Should North Carolina Magistrates Perform Gay Marriage Despite Their Faith?

For a little more than two weeks there's been a war of words between North Carolina Senate Republicans led by State Senate President Pro-Tempore, Phil Berger, and Judge John W. Smith, director of the State's Administrative Office of the Courts (AOC).

A letter from Berger and other Senate Republicans stated magistrates in the Tar Heel State that hold strong religious objections to same-sex marriage should not have to choose between their jobs and violating their consciences by performing gay nuptials. The letter cites federal law, the First Amendment, and judicial rulings that provide an exemption for magistrates.

Nevertheless, AOC Director Smith claims that magistrates swear an oath to the United States Constitution, and, therefore, have a duty to perform such marriages since two federal judges have ruled the State's Marriage Amendment that defines marriage as one man and one woman is unconstitutional. Smith adds in his latest correspondence that he believes Berger may be misleading magistrates to believe they can opt out.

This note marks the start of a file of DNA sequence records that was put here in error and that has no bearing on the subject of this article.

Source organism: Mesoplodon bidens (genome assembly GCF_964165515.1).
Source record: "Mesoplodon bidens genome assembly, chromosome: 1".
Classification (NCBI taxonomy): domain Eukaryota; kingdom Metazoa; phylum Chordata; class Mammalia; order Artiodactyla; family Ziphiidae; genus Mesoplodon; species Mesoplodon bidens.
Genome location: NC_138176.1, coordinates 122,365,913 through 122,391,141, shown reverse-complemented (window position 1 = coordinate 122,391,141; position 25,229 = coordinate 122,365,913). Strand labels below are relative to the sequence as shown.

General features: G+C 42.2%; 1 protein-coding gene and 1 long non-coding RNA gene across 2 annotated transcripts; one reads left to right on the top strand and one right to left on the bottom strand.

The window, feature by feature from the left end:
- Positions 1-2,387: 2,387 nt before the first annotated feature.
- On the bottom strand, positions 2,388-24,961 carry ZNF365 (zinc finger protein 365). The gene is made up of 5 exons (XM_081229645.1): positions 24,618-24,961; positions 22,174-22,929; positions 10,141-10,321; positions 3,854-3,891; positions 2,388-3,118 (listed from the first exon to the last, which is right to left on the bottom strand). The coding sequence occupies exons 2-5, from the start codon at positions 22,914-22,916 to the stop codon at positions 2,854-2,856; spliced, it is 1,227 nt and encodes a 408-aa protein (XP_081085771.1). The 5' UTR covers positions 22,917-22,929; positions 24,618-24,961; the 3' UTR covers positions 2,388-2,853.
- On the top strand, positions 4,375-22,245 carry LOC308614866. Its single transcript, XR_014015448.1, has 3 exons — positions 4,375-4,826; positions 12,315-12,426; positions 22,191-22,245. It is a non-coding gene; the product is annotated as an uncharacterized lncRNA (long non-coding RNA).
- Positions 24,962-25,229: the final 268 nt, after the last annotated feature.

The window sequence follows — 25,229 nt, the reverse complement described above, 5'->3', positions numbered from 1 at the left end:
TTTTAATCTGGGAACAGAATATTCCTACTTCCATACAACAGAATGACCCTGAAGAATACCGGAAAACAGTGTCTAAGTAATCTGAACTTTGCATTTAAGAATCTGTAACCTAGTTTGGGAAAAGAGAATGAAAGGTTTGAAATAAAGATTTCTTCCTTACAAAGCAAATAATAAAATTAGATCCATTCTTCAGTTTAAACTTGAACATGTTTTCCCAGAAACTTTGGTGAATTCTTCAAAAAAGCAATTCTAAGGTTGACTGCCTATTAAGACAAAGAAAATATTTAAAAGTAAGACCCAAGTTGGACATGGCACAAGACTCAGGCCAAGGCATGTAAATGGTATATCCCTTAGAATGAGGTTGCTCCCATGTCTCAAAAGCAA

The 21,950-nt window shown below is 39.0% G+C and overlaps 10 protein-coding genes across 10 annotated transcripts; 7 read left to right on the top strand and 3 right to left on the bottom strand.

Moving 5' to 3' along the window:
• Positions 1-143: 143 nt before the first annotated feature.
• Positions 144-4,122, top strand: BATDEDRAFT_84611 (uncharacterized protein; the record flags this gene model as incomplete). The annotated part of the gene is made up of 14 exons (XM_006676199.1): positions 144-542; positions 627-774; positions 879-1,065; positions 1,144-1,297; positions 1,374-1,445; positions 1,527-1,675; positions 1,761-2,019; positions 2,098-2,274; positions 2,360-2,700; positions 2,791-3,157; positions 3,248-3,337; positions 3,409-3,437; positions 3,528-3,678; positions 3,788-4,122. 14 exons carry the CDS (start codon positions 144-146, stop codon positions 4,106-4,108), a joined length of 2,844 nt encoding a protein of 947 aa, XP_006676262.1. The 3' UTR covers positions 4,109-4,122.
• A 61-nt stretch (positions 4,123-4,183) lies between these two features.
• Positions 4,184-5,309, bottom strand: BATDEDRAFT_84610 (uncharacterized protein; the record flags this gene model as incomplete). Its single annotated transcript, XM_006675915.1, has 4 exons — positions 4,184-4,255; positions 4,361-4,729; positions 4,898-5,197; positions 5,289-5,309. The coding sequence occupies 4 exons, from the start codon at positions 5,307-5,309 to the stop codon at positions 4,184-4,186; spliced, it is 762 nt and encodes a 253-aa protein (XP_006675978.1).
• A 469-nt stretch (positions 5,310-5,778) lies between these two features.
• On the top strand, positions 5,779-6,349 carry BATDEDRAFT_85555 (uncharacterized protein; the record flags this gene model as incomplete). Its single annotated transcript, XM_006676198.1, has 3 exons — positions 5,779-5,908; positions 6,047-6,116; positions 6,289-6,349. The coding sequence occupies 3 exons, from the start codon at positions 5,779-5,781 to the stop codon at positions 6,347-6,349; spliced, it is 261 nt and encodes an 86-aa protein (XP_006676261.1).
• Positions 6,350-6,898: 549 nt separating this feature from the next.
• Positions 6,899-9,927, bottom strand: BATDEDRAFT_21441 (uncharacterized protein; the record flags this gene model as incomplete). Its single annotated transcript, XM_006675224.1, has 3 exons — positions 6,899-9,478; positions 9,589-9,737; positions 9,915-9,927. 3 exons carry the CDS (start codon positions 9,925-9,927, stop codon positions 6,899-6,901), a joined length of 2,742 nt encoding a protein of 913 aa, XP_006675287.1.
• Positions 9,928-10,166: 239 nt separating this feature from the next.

At least six magistrates have resigned from their post since the State's Constitutional Marriage Amendment was knocked down.

The AOC has sent a guidance memo to magistrates stating:

"If a magistrate refuses to discharge the duties of his or her office, including a refusal to perform a marriage of a same-sex couple, that refusal is grounds for suspension or removal from office, as well as, potential criminal charges."

Perhaps in an effort to reconcile the dilemma many magistrates have between their faith and their duties to the State, Smith cited in his latest correspondence to Berger the comments of a chief magistrate who is also an ordained minister. Smith says the magistrate urged him to communicate "his analysis in the hope that it might be helpful to those facing the issue." This is what the magistrate wrote:

Hon. Judge Smith, Director:

As an ordained minister and chief magistrate, I have given much consideration to the question of same-sex marriage long before it became law in North Carolina. I think I have reached a reasonable conclusion that should satisfy the concerns of most concerned parties. I offer the following for your consideration as you see fit.